Does Music Boost Creativity?
There is a towering pile of research about music and the brain. But how can we actually apply this to our own creative work, to make us more productive, more adventurous, more willing to stay in the chair? (I’m using the term “creative work” loosely here - in my view baking a cake or changing the way you do your eye makeup are valid creative enterprises).
I have always been crazy about music, a passion shared by my entire family. Growing up it wasn't unusual to have four radically different genres blasting from different rooms - Ravi Shankar and Miles Davis (my father), Johnny Cash and Meatloaf (my mother), Siouxsie and the Banshees (sister) and Patti Smith (me).
But it was only very recently that I realised what an important role music plays in my creative process. I was on a writing retreat, locked in a room with 12 other people with the insane goal of completing a short story by Sunday evening. Everyone was hammering away feverishly on their laptops but I couldn’t seem to get going. Something felt out of whack, but I couldn’t figure out what. Finally, it dawned on me. I’d forgotten to bring headphones, and my fellow writers didn’t look like they’d thank me if I cranked out the Sigur Ros.
It made me realise how much I rely on music - I’d never had it switched off like this before. And that got me wondering. Like most people, I’d read all about the “Mozart effect” but what if your tastes run more to P.J.Harvey and yoga chants?
Luckily, my experience on Psychologies magazine means I am adept at decoding research abstracts. In this way I was able to come up with some useful answers about how we can all use music to our creative advantage.
1. A fast-track to daydreaming
According to research by Daniel J. Levitin, director of the Laboratory for Music, Cognition and Expertise at McGill University, listening to music puts the brain in ‘mind-wandering’ mode, the state of daydreaming and loose connections that leads to greater creativity. So basically, it’s a proven short-cut to ‘getting in the zone’ and losing oneself in one’s own creative flow.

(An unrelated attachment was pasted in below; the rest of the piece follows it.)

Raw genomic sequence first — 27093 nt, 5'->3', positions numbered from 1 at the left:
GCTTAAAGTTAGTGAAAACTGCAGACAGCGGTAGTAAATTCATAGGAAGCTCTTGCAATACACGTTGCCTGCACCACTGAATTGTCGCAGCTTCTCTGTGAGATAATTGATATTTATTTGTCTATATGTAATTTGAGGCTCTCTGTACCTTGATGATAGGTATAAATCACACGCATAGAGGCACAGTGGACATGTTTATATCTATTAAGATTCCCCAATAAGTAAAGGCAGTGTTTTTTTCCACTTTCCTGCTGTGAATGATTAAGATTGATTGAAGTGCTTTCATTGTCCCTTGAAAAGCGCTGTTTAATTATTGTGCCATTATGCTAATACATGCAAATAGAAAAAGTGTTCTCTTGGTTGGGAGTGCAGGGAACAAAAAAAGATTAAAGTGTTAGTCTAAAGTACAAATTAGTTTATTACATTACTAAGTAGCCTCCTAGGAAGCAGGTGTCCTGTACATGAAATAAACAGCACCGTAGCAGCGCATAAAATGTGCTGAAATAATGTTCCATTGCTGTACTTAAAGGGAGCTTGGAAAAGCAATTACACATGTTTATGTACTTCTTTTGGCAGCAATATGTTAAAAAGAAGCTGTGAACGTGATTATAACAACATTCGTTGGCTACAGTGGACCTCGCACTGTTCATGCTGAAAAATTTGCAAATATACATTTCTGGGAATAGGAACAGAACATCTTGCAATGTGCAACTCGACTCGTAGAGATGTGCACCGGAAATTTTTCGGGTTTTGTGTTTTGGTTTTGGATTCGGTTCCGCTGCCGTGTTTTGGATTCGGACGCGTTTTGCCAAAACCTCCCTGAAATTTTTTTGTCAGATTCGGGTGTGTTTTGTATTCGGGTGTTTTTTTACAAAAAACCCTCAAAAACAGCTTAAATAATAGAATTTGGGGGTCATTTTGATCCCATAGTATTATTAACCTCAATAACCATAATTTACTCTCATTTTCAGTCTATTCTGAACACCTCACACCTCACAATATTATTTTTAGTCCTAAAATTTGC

2. A way to access complex emotions
If you want to access complex emotions in your work, be it writing, painting or photography, or if you are writing a memoir, listening to sad music could enhance your work. A study by scientists at the Free University of Berlin discovered that listening to sad songs stir up a mix of complex emotions including peacefulness, tenderness, transcendence and wonder. Interestingly listeners are more likely to feel nostalgia rather than sadness.
3. You don’t have to listen to Mozart.
Psychologist Frances Rauscher originally discovered the link between Mozart and brain stimulation. However she recently told NPR that subsequent research showed that any music that you enjoy will have the same effect.
"The key to it is that you have to enjoy the music," Rauscher says. "If you hate Mozart you're not going to find a Mozart Effect. If you love Pearl Jam, you're going to find a Pearl Jam effect."
4. Avoid music with lyrics if you're working with words
This sounds like a no-brainer but there's also strong research to back this up. Instrumental music provides a greater boost to concentration than singing along with Florence and the Machine. Personally I find listening to world music or opera is just as good.
5. Make a playlist
Or failing that, tune in to my Music For Creation playlist specially curated for Psychologies readers.
Is there a piece of music, a track or album that inspires you? We'd love to hear from you.